We are still working on facets of the 10-Year Plan to End Homelessness, trying to couple it with affordable housing, supportive services and funding for rental assistance. The Resource Access Center (RAC) is due to open in May 2011. There are a lot of really good things that are happening. In the first five years of the 10-Year Plan, we moved 7,000 people from the streets into homes.



Marc Jolin, Executive Director

Marc Jolin, JOIN
Marc Jolin, JOIN

Since 1992, JOIN has been working to transition homeless individuals and families into permanent housing. Marc Jolin and his staff face the homeless camping issue every day, listening to campers’ concerns about getting a good night’s sleep and fielding complaints from neighborhood associations, businesses and the police about people having to live their private lives in public spaces.

Marc Jolin clarifies:

We’ve been grappling with this challenge for 15-20 years, but this is the first time we’ve really opened the door to a policy change. We all have a significant stake in getting it right. People have a lot of anxiety on all sides, so we have to take the time to create something that has a chance to succeed.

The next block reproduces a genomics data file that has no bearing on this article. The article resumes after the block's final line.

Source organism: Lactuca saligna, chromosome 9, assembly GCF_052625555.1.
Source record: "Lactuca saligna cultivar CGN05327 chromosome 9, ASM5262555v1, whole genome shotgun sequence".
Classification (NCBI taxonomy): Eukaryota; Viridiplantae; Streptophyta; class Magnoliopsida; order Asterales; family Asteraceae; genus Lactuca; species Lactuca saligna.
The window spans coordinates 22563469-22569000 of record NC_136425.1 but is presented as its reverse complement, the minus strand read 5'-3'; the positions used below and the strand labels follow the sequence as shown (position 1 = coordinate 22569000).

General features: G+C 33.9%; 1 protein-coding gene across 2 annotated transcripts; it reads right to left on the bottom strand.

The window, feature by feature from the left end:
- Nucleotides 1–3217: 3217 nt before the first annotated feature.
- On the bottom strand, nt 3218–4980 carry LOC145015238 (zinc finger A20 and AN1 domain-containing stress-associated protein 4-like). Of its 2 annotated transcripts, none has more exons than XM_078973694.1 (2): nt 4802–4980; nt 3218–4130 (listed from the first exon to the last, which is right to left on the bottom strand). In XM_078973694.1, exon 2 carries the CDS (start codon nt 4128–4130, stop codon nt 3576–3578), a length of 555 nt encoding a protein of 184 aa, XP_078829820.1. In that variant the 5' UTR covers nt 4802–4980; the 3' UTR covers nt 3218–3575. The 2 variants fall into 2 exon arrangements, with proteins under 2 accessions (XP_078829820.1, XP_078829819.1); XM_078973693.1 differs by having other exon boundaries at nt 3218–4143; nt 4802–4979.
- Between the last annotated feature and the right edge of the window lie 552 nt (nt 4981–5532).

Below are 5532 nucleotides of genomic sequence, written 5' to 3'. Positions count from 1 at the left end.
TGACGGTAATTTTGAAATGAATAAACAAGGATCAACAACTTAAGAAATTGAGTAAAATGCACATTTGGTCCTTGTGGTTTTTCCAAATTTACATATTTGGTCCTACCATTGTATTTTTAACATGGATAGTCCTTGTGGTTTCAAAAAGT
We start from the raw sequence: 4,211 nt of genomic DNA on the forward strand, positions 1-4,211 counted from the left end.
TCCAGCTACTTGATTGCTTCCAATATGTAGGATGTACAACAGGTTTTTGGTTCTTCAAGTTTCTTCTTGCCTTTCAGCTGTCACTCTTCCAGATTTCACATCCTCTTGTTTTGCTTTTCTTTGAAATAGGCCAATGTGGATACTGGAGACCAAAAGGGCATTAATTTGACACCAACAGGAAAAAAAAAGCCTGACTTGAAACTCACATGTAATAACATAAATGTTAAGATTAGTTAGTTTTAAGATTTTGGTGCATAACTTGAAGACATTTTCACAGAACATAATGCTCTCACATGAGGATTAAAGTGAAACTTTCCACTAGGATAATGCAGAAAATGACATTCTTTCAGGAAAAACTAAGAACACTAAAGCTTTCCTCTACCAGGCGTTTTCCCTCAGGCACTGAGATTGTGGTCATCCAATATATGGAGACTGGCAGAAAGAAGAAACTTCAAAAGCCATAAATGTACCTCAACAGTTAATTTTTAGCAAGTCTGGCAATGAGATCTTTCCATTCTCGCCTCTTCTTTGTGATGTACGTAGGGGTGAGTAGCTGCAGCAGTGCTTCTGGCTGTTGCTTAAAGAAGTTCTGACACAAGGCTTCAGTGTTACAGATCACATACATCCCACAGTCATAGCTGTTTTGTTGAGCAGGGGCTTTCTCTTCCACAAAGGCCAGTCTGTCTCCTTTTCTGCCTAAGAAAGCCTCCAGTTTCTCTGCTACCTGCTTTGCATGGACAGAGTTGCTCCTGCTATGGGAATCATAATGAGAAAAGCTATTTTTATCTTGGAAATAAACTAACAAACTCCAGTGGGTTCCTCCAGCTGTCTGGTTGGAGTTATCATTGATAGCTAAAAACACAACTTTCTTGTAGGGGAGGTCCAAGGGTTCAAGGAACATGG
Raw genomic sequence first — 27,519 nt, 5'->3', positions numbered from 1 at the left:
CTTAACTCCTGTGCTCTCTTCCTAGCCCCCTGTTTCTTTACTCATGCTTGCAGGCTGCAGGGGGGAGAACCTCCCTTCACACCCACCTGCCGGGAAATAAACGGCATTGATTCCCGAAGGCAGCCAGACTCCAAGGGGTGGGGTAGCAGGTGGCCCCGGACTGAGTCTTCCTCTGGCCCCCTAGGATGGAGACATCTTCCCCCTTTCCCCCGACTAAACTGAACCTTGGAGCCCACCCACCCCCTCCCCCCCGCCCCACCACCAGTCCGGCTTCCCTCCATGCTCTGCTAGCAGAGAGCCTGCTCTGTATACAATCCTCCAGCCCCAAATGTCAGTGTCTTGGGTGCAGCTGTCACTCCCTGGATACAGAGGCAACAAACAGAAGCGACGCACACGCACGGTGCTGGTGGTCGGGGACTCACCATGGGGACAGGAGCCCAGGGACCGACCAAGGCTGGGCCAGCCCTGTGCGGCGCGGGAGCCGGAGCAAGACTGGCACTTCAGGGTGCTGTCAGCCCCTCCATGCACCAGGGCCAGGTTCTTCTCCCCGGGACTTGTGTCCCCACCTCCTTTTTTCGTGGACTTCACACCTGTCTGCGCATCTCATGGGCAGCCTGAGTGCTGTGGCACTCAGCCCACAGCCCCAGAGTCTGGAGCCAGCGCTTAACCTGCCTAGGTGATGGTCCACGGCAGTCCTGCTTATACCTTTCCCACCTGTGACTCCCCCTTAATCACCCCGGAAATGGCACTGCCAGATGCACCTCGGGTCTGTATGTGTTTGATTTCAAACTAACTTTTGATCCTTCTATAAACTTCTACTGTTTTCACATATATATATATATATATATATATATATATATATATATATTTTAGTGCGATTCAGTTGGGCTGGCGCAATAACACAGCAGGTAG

For the immediate future, I hope everyone stays engaged in the conversation and believes it’s possible to come up with some guidelines that can improve on the situation we have right now. It’s a difficult process and there are plenty of temptations to walk away thinking it can’t be done. But, Commissioner Fish’s office has continued to be engaged. We’re at a point of progress without being distracted from the real goal: to not be in a situation where people are having to live on the streets.

As a long-term goal, even if we had enough shelter, there would still be people who chose to sleep outside over sleeping in a shelter. But, they would not choose to sleep on the streets over having a home of their own. If we can offer someone the support they need to get off the street and make it stick, they open up quickly to the idea and will work hard to make it happen. People lose years off their lives living outside.


Portland Business Alliance (PBA)

Megan Doern, Vice President of Communications & Programming
Mike Kuykendall, Vice President of Central City & Downtown Services

Mike Kuykendall, PBA
Mike Kuykendall, PBA
The Portland Business Alliance represents more than 1,400 members, or 325,000 businesses, in Multnomah, Washington, Clackamas, Yamhill and Clark counties. According to their web site, their mission is to “ensure economic prosperity in the Portland region by providing strong leadership, partnership, and programs that encourage business growth and vitality.”